The Blog

Bangladesh v. Radical Islam

4:34 PM, Aug 19, 2013 • By IRFAN AL-ALAWI and STEPHEN SCHWARTZ
Widget tooltip
Single Page Print Larger Text Smaller Text Alerts

In the ongoing debate over Islam and democracy, Bangladesh, the eighth largest country in the world, with 164 million people—90 percent of them Muslim—is, oddly enough, seldom discussed. Yet Bangladesh has been a democratic, parliamentary republic since 1991. The country will hold new general elections no later than January 2014. The government of female prime minister Shaikha Hasina Wajed and the Bangladesh Awami League has barred the radical Muslim party Jamaat-e Islami (JEI) from participation in the balloting. The Bangladesh government judged the JEI program incompatible with the country’s secular constitution. JEI was founded in British India in 1943 by ideologist Abu’l Ala Mawdudi.

JEI is influential across the Indian subcontinent and is committed to jihad and establishment of a global Islamic state. Its outlook is similar to that of Saudi-financed Wahhabism, the ideology of al Qaeda. Notwithstanding later differences, JEI originated in the education of Mawdudi by the fundamentalist Deobandi sect, inspirers of the Taliban. The JEI’s parliamentary successes have been limited; since elections in 2008 it has held only two out of Bangladesh’s 300 legislative seats. There is a reason for this: the party’s deadly local history.

From the breakup of the former British India into Hindu- and Muslim-majority areas in 1947 until 1971 Bangladesh was identified as “East Pakistan” and was separated by more than 1,000 miles of Indian territory from then-“West Pakistan.” The two wings of Pakistan had no common border or single language. The Bengali culture native to Bangladesh differs significantly from the traditions found in what is now, simply, Pakistan.

In 1971 Sheikh Mujibur Rahman and the Awami League, as it was then called, representing Bengali nationalism, won a majority in elections to the common parliament representing the two Pakistans. But Islamabad-based General Yahya Khan, who had declared martial law the year before, refused to allow “Sheikh Mujib” to form an administration.

An uprising began in East Pakistan, followed by violent repression from Islamabad, and a year-long war ending with pro-Bengali intervention by India and the proclamation of independent Bangladesh. Sheikh Mujibur Rahman was assassinated in 1975, with most of his family. The country suffered a series of coups until the restoration of parliamentary rule in 1991.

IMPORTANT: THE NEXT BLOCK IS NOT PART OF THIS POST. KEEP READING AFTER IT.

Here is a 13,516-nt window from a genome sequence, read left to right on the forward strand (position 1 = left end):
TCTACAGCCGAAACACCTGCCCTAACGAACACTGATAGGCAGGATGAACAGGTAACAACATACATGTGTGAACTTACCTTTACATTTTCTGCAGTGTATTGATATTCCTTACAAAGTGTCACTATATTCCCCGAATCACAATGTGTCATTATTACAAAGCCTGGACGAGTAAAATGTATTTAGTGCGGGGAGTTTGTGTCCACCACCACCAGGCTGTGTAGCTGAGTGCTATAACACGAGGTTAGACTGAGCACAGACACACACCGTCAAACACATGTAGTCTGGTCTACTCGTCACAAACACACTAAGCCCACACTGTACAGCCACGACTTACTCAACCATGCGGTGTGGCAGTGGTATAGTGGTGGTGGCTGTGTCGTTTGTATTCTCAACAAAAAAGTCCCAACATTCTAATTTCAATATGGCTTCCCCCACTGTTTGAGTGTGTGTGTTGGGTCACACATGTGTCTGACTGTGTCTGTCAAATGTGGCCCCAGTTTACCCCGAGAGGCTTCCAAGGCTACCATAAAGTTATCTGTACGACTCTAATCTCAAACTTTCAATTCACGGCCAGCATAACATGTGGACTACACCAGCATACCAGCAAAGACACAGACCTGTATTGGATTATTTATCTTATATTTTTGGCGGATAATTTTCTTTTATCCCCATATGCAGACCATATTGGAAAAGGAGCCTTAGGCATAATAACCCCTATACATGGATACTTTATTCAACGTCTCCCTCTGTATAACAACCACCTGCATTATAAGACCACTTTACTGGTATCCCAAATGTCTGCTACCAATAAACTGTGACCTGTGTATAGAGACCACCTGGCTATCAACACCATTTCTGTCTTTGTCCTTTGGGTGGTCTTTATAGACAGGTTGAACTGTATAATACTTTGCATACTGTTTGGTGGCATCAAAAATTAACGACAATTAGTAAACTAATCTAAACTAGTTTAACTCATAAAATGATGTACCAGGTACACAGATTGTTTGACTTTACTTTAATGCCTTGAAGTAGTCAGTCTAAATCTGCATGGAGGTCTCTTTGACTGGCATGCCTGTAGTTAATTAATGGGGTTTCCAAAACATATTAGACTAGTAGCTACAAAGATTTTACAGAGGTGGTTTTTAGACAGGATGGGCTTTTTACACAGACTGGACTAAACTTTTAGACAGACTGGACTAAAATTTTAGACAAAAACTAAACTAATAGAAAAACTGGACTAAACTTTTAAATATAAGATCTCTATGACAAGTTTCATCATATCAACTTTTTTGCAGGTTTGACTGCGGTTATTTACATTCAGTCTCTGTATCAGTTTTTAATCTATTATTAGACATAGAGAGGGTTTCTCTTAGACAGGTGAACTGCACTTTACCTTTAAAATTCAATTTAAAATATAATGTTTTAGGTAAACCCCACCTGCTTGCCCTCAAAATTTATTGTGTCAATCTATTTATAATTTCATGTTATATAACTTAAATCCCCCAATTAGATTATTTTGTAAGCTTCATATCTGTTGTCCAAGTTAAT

Shaikha Hasina, the elder of Sheikh Mujib’s two daughters who avoided murder because they were away from Bangladesh when he was slain, returned to the country in 1981 and assumed leadership of the renamed Bangladesh Awami League. She was elected prime minister from 1996 to 2001 and, escaping an assassination attempt against her in 2004, regained power in 2009. Shaikha Hasina has stood out among Sunni Muslim national leaders in condemning the infiltration of radicals in her country’s affairs. JEI, assisted by Pakistan, has been a crucial channel for such extremist efforts.

In the 1971 Bangladesh independence war, JEI, directed from West Pakistan, organized Islamist contingents that wrought considerable violence against the partisans of Bangladesh’s sovereignty. At that time, the involvement of Muslim fanatics in the war was ignored by the rest of the world. The BBC has noted that the Bangladesh authorities estimate three million civilians were killed in the fighting, while independent observers concede a death toll of 300,000 to half a million.

During the four decades since, Bangladeshis have not forgotten the atrocities inflicted on them by religious radicals. In response, Shaikha Hasina’s government established an “international war crimes tribunal” in Dhaka, the Bangladesh capital, in 2010. The court initiated charges in 2011 against a group of JEI figures, including its 90-year-old national leader, Ghulam Azam. In July 2013, Azam was found guilty of war crimes and sentenced to 90 years in prison.

Recent Blog Posts

The Weekly Standard Archives

Browse 15 Years of the Weekly Standard

Old covers